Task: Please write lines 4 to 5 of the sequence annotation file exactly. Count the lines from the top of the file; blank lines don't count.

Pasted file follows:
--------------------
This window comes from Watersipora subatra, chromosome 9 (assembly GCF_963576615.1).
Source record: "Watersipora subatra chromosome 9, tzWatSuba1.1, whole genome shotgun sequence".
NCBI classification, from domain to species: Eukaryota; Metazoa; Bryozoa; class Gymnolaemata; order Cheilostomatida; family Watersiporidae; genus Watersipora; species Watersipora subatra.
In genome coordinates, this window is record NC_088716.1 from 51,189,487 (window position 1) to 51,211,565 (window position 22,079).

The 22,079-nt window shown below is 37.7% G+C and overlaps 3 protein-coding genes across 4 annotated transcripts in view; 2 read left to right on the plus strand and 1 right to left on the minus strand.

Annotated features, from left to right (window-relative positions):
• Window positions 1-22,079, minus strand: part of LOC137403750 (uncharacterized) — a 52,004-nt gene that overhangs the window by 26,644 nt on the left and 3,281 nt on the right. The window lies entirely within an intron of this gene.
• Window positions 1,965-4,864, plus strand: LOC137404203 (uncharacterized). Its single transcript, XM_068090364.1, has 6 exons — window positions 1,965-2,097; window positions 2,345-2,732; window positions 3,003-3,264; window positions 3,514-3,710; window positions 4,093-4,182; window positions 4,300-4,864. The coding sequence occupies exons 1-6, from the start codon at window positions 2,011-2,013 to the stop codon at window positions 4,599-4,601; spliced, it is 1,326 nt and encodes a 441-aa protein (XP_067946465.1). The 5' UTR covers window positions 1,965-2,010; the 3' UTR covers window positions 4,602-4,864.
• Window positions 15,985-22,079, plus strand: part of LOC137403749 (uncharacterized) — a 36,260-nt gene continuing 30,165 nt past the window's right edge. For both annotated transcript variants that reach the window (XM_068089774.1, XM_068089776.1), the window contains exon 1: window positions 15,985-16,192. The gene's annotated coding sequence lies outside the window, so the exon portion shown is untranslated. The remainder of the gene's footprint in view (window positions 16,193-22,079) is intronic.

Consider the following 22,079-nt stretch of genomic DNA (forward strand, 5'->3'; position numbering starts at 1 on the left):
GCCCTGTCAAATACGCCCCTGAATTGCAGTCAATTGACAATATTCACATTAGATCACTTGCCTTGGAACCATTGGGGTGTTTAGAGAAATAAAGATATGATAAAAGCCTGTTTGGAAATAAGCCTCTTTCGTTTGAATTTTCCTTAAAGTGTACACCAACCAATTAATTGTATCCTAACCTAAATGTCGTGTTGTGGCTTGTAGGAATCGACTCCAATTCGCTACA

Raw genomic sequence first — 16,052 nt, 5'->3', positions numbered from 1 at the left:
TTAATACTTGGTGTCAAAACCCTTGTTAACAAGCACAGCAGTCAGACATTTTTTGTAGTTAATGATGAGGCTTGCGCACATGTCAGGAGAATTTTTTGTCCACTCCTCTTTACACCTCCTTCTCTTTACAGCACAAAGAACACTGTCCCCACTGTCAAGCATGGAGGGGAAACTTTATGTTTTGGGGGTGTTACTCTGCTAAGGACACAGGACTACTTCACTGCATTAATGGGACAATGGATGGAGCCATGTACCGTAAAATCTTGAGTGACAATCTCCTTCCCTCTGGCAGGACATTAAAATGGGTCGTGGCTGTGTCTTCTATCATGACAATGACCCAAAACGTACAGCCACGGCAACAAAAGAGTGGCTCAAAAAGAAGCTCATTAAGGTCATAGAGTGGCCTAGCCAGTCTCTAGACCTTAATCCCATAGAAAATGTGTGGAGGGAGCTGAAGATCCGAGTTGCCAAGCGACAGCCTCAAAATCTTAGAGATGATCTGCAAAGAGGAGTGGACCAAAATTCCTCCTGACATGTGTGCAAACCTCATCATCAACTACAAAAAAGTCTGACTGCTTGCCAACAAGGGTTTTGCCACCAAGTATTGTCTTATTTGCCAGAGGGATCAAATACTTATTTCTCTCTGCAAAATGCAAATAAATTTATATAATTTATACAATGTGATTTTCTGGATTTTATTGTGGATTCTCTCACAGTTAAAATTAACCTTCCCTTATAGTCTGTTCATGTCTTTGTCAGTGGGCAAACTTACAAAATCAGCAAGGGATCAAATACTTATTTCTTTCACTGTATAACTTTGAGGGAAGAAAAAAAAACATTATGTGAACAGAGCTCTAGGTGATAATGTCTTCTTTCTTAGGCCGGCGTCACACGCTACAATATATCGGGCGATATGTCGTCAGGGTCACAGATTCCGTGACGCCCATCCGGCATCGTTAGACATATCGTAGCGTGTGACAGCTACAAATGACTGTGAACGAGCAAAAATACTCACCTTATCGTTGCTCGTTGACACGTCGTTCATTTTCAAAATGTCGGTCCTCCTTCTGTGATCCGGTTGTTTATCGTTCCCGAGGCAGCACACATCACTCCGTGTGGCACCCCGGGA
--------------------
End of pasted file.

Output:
In genome coordinates, this window is record NC_088716.1 from 51,189,487 (window position 1) to 51,211,565 (window position 22,079).

The 22,079-nt window shown below is 37.7% G+C and overlaps 3 protein-coding genes across 4 annotated transcripts in view; 2 read left to right on the plus strand and 1 right to left on the minus strand.